I haven’t watched a lot of college baseball. I don’t have a ton of access to it, as I imagine is the case with most people who don’t have cable. Most of my NCAA viewing has come at a handful of games at Goodwin Field in Fullerton, when I was a student there between 2004 and 2009. But with Fullerton the fertile ground of Major League talent it has been, I’ve had the opportunity to see a lot of good ballplayers in a formative stage.
I once saw now Toronto Blue Jays starter Ricky Romero chew up some poor school for eight innings before current Cleveland Indians reliever Vinnie Pestano took over to finish the deed. That same season (2005) I saw Stanford’s John Mayberry Jr. (now with the Phillies) pound what must have been a 450 foot home run into the parking lot over a 50 foot high screen behind the left field fence. 2005 was a good season. Mets infielder Justin Turner, and Giants first baseman Brett Pill were also on that year’s Fullerton squad. In 2008 I watched a few games and remember being very impressed with then freshman infielder Christian Colon. He is now close to breaking into the big leagues with the Royals.
My point is that I tend to remember the players that make it at the next level. Of course, highly rated Giants prospect Gary Brown was also on the 2008 team and I don’t remember him at all. Here are some notes on several memorable players (and the game in general) from my Saturday night trip to the old Alma Mater.
Titans v. Aggies
The Titans have the number 10 ranked club and took on Texas A&M, recently ousted from the top 30. We (my fiancée and I) grabbed two seats off the catchers right shoulder just in time to watch both teams take infield. It really is a treat to watch this. The Major Leaguers have stopped in favor of letting little leaguers or dogs or the staff of the La Puente DMV wander around the warning track, like lost mental patients.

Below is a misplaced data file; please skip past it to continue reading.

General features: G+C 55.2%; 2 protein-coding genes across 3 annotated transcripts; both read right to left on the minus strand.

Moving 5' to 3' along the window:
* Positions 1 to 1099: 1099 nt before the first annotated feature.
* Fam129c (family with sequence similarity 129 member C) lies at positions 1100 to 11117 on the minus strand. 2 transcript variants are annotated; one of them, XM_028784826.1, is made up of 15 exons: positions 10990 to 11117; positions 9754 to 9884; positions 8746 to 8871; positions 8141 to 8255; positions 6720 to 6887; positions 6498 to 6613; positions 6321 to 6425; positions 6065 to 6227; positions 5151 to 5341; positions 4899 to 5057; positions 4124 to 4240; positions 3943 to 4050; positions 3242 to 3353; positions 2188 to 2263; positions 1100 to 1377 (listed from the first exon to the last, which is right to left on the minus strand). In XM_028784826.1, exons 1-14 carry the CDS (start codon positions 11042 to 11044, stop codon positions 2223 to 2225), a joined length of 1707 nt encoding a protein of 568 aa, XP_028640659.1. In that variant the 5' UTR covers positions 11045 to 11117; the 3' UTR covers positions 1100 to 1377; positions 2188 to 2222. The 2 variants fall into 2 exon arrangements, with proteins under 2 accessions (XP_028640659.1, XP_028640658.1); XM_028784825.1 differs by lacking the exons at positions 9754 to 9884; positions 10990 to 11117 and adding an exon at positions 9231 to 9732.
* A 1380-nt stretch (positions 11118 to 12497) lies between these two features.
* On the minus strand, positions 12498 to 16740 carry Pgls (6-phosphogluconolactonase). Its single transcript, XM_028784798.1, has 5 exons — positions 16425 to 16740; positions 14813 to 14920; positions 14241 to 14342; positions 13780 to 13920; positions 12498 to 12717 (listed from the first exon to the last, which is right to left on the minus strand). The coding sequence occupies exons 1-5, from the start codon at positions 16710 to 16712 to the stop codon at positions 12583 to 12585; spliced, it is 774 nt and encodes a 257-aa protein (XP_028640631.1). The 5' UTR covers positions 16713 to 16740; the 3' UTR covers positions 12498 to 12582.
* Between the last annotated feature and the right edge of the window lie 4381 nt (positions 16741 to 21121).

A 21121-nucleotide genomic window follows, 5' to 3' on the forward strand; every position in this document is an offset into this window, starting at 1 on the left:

It was a tight ballgame, with neither team barreling the ball well or stringing hits together. CSUF came out on top 2-0, in large part to errors and flukey hits. CSUF centerfielder Michael Lorenzen had a base hit, then stole second, and advanced to third when the throw hit him and went into left center. He then scored on a sac fly. The other Titans’ second run came off a bloop single, followed by two bunt base-hits (meant to be sacrifices), and a hit batsmen.
The amount of bunting that went on was downright stupid. A&M had their three hitter bunt with two men on and none out in the 6th, this nonsense went on even after he had two strikes on him. Of course this strategy failed to produce a run. Gee I wonder why? Then Fullerton one-up’d this stupididy with two men on and nobody out by having their cleanup hitter, Chad Wallach put one down. Taking the bat out of your best hitter’s hands with men on and nobody out is stupid no matter what the score is. Major League managers have learned this, but shockingly, it appears the approach has not trickled down to college, where it is even easier to hit. Enough about the coaches, let’s talk players.
Justin Garza – Freshman, RHP, 5’11″/160